On Thursday, July 28, the New York Mets and the San Francisco Giants finalized a deal that sent Carlos Beltran and $4 million to San Fran for the highly regarded pitching prospect Zachary Wheeler. After six and a half years, this trade has many Mets fans like me wondering: (A) Where has the time gone? and (B) Was Beltran's tenure with the Mets a success? My answer to both of those questions is 'I don't know.'
The Mets signed Beltran in the beginning of the 2005 calendar year after he had one of the best playoff performances ever for the Houston Astros in 2004. He put the team on his back offensively, hitting eight postseason home runs, which helped the Astros get to the NL Championship Series that year. After the playoffs, many were still singing his praises. His stock rose as he was heading into free agency and, with agent Scott Boras by his side, it was guaranteed that Beltran would land himself a lucrative deal. The Mets were able to sign him for seven years at $119 million. As a result, the spotlight (and the pressure) was on him in the Big Apple.
Stats say that he was one of the best players in the league since 2005 and one of the best Mets ever to put on the uniform. Beltran ranks fourth among all switch hitters in the MLB with 149 HRs, 599 RBI and slugging percentage of .500 since he came to the Mets in 2005.
His ranks among Mets greats are even more impressive: He is one of three Mets to have three Gold Gloves (Ordonez and K. Hernandez are the others), one of four Mets to have a 25/25 season (Strawberry, HoJo, Wright) and one of three Mets to have a 40 HR season (Hundley, Piazza). Then why are so many Mets fans disappointed with his time with the team?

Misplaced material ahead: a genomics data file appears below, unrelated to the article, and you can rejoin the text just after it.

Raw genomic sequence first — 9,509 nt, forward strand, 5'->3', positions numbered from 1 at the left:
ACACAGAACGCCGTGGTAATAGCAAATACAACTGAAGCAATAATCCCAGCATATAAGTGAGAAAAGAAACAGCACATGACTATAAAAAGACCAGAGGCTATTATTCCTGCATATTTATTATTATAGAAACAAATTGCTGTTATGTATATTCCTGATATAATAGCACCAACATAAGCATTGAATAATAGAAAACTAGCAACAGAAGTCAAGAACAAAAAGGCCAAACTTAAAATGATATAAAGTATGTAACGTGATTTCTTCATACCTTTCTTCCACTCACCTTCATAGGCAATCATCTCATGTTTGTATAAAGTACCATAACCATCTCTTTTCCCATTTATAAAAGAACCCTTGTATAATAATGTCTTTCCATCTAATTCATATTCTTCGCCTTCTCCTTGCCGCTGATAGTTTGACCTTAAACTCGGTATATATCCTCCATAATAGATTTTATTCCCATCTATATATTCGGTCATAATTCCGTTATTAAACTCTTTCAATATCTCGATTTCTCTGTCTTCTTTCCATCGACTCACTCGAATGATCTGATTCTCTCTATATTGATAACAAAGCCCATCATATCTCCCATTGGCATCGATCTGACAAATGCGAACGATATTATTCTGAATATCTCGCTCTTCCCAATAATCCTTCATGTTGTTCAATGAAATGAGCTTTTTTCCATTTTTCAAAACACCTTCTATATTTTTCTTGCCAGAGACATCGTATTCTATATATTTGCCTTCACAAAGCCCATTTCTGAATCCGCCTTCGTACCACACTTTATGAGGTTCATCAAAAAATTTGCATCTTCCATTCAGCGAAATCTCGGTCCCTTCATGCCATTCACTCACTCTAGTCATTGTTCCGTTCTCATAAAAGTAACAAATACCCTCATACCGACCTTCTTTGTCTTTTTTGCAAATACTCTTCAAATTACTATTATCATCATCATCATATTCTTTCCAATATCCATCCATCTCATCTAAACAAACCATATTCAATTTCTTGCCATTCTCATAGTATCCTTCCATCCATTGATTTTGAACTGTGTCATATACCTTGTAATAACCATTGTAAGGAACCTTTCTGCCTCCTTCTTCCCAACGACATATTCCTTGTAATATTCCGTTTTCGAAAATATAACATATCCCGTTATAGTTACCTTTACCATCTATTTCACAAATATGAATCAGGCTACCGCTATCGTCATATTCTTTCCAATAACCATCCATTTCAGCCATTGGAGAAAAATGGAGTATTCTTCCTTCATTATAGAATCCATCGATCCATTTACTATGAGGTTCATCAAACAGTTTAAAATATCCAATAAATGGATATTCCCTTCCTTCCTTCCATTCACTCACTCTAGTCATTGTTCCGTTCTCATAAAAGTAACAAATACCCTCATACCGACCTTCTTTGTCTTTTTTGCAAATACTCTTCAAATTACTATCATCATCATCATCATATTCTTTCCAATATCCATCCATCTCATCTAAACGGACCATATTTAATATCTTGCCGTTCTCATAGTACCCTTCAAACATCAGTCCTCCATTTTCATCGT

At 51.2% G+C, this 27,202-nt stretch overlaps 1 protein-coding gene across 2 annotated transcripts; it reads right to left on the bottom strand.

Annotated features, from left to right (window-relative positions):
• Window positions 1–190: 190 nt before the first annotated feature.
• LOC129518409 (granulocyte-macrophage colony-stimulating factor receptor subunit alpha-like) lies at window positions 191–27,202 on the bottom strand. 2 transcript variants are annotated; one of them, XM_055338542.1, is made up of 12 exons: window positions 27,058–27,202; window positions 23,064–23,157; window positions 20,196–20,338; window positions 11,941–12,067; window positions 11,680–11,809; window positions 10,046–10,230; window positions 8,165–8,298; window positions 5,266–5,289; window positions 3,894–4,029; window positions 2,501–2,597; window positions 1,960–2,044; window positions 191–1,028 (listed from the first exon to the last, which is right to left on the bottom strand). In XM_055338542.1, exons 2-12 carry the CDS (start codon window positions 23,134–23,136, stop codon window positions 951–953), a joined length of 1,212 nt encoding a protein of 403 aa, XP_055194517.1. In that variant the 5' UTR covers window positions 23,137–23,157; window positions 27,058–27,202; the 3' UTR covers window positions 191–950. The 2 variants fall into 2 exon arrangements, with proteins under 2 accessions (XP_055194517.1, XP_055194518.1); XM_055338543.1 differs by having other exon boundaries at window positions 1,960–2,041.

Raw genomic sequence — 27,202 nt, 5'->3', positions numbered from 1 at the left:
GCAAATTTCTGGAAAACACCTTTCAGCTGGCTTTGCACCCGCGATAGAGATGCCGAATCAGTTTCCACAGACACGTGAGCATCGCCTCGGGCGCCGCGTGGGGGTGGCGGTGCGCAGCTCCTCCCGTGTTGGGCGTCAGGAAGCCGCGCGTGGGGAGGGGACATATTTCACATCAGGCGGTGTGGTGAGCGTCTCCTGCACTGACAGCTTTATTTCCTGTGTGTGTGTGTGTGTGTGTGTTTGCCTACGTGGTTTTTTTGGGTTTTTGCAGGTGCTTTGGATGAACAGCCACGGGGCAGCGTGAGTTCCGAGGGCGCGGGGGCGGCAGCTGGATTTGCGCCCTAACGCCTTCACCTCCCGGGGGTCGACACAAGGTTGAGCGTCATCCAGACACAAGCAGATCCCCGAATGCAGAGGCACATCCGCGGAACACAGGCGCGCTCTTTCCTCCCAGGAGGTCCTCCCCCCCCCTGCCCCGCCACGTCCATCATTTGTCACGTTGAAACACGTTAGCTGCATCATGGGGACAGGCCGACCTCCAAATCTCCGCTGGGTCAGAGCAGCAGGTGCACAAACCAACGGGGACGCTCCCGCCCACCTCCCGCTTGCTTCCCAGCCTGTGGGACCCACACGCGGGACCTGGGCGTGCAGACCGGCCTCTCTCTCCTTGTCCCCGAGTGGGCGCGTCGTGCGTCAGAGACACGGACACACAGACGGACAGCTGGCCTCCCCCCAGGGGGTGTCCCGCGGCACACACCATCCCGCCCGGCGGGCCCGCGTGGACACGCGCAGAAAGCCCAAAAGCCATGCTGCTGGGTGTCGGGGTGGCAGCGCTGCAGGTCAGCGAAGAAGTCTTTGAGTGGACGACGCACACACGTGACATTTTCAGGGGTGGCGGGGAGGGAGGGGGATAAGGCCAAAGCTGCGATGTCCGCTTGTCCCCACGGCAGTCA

Although stats clearly demonstrate that Beltran was one of the best Mets players of all time, many will remember him most for striking out on Adam Wainwright's curveball with the bases loaded in Game 7 of the 2006 NLCS. That image has been branded into the minds and hearts of Mets fans permanently, especially after consecutive debacles in September that prevented them from reaching the playoffs in '07 and '08. Along with these heartbreaking outcomes, Beltran missed a total of 236 games, including much of the 2010 campaign. Fans started to believe that Carlos was not clutch and was injury prone. There was an overall feeling that he wasn't a "true Met" because he was never a fiery passionate leader.
No matter how unjust or unreasonable it is for Beltran to get blamed for the Mets not winning it all in 2006, or giving away the NL East Lead in 2007 and 2008, or for the team's inability to reach the .500 mark in 2009 and 2010, that's just what happens when you play in NY and you're the $119 million dollar man. Despite hitting three HRs earlier in the 2006 NLCS, he was SUPPOSED to knock a single to tie that game up. He was SUPPOSED to be more clutch in September of 2007 and 2008, and he WAS NOT supposed to get injured.
Beltran was brought to help bring the Mets back to legitimacy, which he did. Beltran was brought to help the Mets make a run deep into the playoffs, which he did. But, unfortunately for his lasting image in NY, he never brought a title to Queens. Regardless of that, with Beltran's help, Mets fans were given a taste of success and, for that year of 2006, they were dominating the back pages of the newspapers. And now he's gone.
The Mets head into Friday's game against the Washington Nationals, 6.5 games back of the Atlanta Braves in the Wild Card and 11.5 games back of the dominant Philadelphia Phillies in the division. If the Mets want to try to make an improbable playoff push, they will have to do it without their All-Star. Meanwhile, Beltran has landed himself on a first place team that has a chance to repeat as champions, and numerous Mets fans are still left wondering 'What if?'
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